"This finding will be important for medical professionals to identify the risks and the best treatments on the road to predictive and precision medicine," says Rafael de Cid, scientific director of GCAT'Genomes For Life, IGTP researcher, and co-author of the study.

Therapeutic targets

The researchers further analyzed data from 52.600 people with cardiometabolic disease and showed that the sum of genetic risk factors predicted future risk of stroke, independent of clinical risk factors.

The IIB Sant Pau researcher, Israel Fernández, explains that genetic association studies are very useful tools for research because the data they offer are not biased. "That is, we look at polymorphisms spread throughout the genome without a prior hypothesis. And what we see is that those mutations and those genes that we find are actually associated with the disease that we're studying."

This is much more precise the more patients and healthy controls are analyzed, and it is also very important to be able to analyze data from people of different backgrounds and ethnic origins, since some mutations are more common in some regions of the world and otherwise would be needed to analyze much larger samples to be able to find them. "All the genes we found help us to better understand which biological processes are really important in the disease."

The important thing about knowing better the mechanisms involved in the development of stroke is that not only can new treatments aimed at these processes be sought, but studies can also be carried out with drugs already approved for other diseases that can be used to treat these patients and to make prevention in people who are at high risk due to their genetic characteristics. "And the research process in the case of existing drugs -which is what we call pharmacological repositioning- is much more agile, being easier and faster to reach its application in a patient", recalls this researcher.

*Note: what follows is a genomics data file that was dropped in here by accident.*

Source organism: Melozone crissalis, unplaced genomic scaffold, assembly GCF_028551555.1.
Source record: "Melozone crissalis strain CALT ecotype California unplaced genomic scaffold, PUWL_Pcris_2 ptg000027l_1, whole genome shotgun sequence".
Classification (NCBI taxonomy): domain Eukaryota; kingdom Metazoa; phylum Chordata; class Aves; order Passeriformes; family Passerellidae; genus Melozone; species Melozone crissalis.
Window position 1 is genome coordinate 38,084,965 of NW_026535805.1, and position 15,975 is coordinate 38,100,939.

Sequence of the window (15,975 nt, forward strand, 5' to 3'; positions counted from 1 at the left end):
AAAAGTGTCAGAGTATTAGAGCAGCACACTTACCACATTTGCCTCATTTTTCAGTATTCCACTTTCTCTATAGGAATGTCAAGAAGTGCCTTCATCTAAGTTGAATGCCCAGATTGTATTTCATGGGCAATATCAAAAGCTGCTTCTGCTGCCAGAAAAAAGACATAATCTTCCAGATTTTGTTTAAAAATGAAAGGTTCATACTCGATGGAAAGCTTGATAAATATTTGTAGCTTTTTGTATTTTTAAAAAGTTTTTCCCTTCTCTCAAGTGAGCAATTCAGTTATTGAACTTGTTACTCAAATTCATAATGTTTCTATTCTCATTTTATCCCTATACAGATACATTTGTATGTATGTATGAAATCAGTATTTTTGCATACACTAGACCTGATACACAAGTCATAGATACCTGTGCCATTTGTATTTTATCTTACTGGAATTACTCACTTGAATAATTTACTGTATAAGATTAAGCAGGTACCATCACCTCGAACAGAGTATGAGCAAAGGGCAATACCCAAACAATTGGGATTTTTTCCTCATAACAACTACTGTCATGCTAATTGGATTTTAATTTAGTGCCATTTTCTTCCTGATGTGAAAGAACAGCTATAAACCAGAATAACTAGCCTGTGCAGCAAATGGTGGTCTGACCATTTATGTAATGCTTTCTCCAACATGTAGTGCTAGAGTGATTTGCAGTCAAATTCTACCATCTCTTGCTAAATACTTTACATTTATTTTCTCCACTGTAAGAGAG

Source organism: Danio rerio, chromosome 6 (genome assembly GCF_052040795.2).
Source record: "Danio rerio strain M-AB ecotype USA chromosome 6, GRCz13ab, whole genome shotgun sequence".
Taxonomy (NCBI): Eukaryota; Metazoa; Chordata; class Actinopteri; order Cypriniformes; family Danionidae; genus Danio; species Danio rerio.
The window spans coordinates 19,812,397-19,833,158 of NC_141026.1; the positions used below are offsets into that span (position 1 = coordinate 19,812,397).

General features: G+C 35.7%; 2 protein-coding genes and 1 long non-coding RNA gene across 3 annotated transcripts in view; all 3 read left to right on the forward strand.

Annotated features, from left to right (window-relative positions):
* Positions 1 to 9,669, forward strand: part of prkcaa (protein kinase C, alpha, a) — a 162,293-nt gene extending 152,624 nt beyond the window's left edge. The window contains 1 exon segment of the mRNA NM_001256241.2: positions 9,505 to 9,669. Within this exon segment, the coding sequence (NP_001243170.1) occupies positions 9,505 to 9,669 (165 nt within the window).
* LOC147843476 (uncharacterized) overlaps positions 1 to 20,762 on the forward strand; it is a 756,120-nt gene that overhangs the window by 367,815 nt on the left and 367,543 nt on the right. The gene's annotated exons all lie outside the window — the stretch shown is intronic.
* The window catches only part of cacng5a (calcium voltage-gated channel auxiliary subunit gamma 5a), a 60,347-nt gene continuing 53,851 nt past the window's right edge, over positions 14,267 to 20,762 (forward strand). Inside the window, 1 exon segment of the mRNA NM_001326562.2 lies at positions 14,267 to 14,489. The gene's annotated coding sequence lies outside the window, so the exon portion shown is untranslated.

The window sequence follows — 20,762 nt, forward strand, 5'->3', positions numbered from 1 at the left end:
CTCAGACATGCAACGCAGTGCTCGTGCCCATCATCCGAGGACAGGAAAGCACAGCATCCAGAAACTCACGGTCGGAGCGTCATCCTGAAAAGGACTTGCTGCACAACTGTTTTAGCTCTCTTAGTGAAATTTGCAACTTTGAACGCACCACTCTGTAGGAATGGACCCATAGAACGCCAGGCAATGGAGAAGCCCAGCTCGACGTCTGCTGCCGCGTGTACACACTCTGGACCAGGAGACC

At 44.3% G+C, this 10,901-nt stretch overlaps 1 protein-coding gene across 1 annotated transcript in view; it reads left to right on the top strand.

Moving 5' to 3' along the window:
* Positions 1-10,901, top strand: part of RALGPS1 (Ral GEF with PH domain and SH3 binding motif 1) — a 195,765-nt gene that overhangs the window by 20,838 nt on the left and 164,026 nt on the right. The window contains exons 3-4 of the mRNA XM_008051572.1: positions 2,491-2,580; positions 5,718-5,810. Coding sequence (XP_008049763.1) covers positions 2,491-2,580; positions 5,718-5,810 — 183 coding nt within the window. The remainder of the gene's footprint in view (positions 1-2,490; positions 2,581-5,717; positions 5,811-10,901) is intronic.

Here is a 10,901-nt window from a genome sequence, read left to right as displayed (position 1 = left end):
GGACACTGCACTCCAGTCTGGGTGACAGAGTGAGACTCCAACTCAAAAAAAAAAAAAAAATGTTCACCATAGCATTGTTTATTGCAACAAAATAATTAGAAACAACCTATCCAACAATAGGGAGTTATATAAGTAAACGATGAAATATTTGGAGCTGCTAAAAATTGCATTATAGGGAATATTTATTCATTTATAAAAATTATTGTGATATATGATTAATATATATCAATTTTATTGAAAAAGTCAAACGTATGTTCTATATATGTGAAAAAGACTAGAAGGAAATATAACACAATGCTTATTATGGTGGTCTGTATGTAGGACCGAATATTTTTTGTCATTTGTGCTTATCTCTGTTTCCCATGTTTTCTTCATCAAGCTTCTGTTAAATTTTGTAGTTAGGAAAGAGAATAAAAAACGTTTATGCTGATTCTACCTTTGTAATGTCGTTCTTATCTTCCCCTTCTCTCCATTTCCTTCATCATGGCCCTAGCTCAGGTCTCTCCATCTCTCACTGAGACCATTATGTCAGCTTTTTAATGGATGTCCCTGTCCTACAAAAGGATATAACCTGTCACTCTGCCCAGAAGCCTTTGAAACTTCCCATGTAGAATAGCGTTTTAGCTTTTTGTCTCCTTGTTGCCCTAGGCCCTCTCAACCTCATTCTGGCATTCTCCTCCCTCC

About the GCAT

Led by the Germans Trias i Pujol Research Institute (IGTP), GCAT'Genomes For Life (Cohort Study of the Genomes of Catalonia) is a cohort study of the Catalan population created with the aim of studying genomic, epigenomic and environmental factors in the development of multifactorial chronic diseases. It is a multipurpose cohort of the resident population in Catalonia with 20.000 volunteers from all over Catalonia.

The GCAT cohort has clinical, epidemiological, environmental, genomic and multi-omic data. Since 2018, it has collaborated with the international scientific community by making its access available under the European FAIR guidelines (Guidelines for locatable, accessible, interoperable and reusable data). To date, GCAT has participated in more than 30 projects contributing to remarkable biomedical discoveries (http://www.genomesforlife.com).

Reference article

Stroke genetics informs drug discovery and risk prediction across ancestries (2022). Aniket Mishra, Rainer Malik, Tsuyoshi Hachiya, Tuuli Jürgenson, Shinichi Namba, Daniel C. Posner, et al. Nature. doi: 10.1038/s41586-022-05165-3